Tuesday, November 24, 2015

Driving, crying, and helicoptering

Natalie had her first behind the wheel driving lesson yesterday, and when I picked her up at the high school at 7:30, she got in the car and burst into tears immediately:  "I hate driving, I don't want to learn how to drive."  Unfortunately, it had been her first time behind the wheel. It had crept up on us, I hadn't realized that we were supposed to acclimate her a little, she had made zero effort to prioritize it over all of her activities (debate, mock trial, service hours, ultimate frisbee) or over the well-earned time she spends watching TV shows on her phone, relaxing.

So the first time she was behind the wheel was with a total stranger and another kid in the car. Not good. She was not confident steering, couldn't reach the brake properly, etc.

She is so self-possessed, so confident, so hard-working, so self-tending, we tend to forget she is vulnerable and needs guidance. On the one hand, I don't want to be controlling and helicoptering.  All we have really needed to do has been to facilitate with Natalie.

Which exposes us to blind spots like this one where perhaps we should have been more attentive. In the end, having a child is one of the ultimate lessons in powerlessness. There is only so much one can do.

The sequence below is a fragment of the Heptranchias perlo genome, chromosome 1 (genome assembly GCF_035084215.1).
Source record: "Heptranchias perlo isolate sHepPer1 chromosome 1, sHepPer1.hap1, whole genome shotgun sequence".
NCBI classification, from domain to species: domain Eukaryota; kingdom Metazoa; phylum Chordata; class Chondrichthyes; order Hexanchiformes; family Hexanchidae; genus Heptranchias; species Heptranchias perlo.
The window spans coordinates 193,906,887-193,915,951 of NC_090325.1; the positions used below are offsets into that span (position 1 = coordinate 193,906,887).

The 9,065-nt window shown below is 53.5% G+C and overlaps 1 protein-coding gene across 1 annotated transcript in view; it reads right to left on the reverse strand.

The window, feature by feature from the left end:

One thing. It is clear that she is infected to some extent by the zeitgeist of college goal determinism, which is to say viewing getting into a prestigious college as her ultimate end. And how could she not be, as the daughter of Joe Yale Columbia PhD and Josephine Michigan Yale MFA, growing up in a place like Chapel Hill. If she didn't have a million things to read, I would give her Frank Bruni's Where You Go Is Not Who You'll Be for Christmas. I should probably read it and digest it and look for ways to convey its meaning to her. Though I've read enough excerpts to get the gist of it.

In any case, after I picked her up last night, I took her to her favorite pizza place and got her a couple of slices, one of which she took for lunch today.

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